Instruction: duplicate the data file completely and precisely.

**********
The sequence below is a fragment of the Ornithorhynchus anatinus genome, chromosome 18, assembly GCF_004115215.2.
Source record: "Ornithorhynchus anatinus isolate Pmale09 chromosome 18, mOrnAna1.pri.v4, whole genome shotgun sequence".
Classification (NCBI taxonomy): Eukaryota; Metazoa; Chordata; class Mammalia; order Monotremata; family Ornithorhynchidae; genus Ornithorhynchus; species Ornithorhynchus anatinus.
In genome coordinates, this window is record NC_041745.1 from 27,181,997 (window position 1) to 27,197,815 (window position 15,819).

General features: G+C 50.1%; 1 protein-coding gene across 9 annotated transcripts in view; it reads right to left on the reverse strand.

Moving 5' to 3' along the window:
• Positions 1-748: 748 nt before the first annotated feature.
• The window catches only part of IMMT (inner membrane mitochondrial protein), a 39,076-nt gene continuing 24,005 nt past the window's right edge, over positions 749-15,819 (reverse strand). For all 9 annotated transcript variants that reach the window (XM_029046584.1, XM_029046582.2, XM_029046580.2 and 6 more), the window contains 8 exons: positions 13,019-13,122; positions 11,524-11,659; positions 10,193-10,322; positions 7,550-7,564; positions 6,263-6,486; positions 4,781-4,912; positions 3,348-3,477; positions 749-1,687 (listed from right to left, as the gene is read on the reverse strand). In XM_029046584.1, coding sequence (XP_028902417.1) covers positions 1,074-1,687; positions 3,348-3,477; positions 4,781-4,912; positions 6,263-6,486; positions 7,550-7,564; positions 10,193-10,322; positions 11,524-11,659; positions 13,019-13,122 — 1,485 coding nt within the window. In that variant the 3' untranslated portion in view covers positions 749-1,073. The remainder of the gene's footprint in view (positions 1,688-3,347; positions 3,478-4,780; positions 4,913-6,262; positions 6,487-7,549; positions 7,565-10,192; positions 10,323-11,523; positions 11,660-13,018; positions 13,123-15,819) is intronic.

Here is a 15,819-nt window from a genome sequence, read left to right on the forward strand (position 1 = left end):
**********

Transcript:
The sequence below is a fragment of the Ornithorhynchus anatinus genome, chromosome 18, assembly GCF_004115215.2.
Source record: "Ornithorhynchus anatinus isolate Pmale09 chromosome 18, mOrnAna1.pri.v4, whole genome shotgun sequence".
Classification (NCBI taxonomy): Eukaryota; Metazoa; Chordata; class Mammalia; order Monotremata; family Ornithorhynchidae; genus Ornithorhynchus; species Ornithorhynchus anatinus.
In genome coordinates, this window is record NC_041745.1 from 27,181,997 (window position 1) to 27,197,815 (window position 15,819).

General features: G+C 50.1%; 1 protein-coding gene across 9 annotated transcripts in view; it reads right to left on the reverse strand.

Moving 5' to 3' along the window:
• Positions 1-748: 748 nt before the first annotated feature.
• The window catches only part of IMMT (inner membrane mitochondrial protein), a 39,076-nt gene continuing 24,005 nt past the window's right edge, over positions 749-15,819 (reverse strand). For all 9 annotated transcript variants that reach the window (XM_029046584.1, XM_029046582.2, XM_029046580.2 and 6 more), the window contains 8 exons: positions 13,019-13,122; positions 11,524-11,659; positions 10,193-10,322; positions 7,550-7,564; positions 6,263-6,486; positions 4,781-4,912; positions 3,348-3,477; positions 749-1,687 (listed from right to left, as the gene is read on the reverse strand). In XM_029046584.1, coding sequence (XP_028902417.1) covers positions 1,074-1,687; positions 3,348-3,477; positions 4,781-4,912; positions 6,263-6,486; positions 7,550-7,564; positions 10,193-10,322; positions 11,524-11,659; positions 13,019-13,122 — 1,485 coding nt within the window. In that variant the 3' untranslated portion in view covers positions 749-1,073. The remainder of the gene's footprint in view (positions 1,688-3,347; positions 3,478-4,780; positions 4,913-6,262; positions 6,487-7,549; positions 7,565-10,192; positions 10,323-11,523; positions 11,660-13,018; positions 13,123-15,819) is intronic.

Here is a 15,819-nt window from a genome sequence, read left to right on the forward strand (position 1 = left end):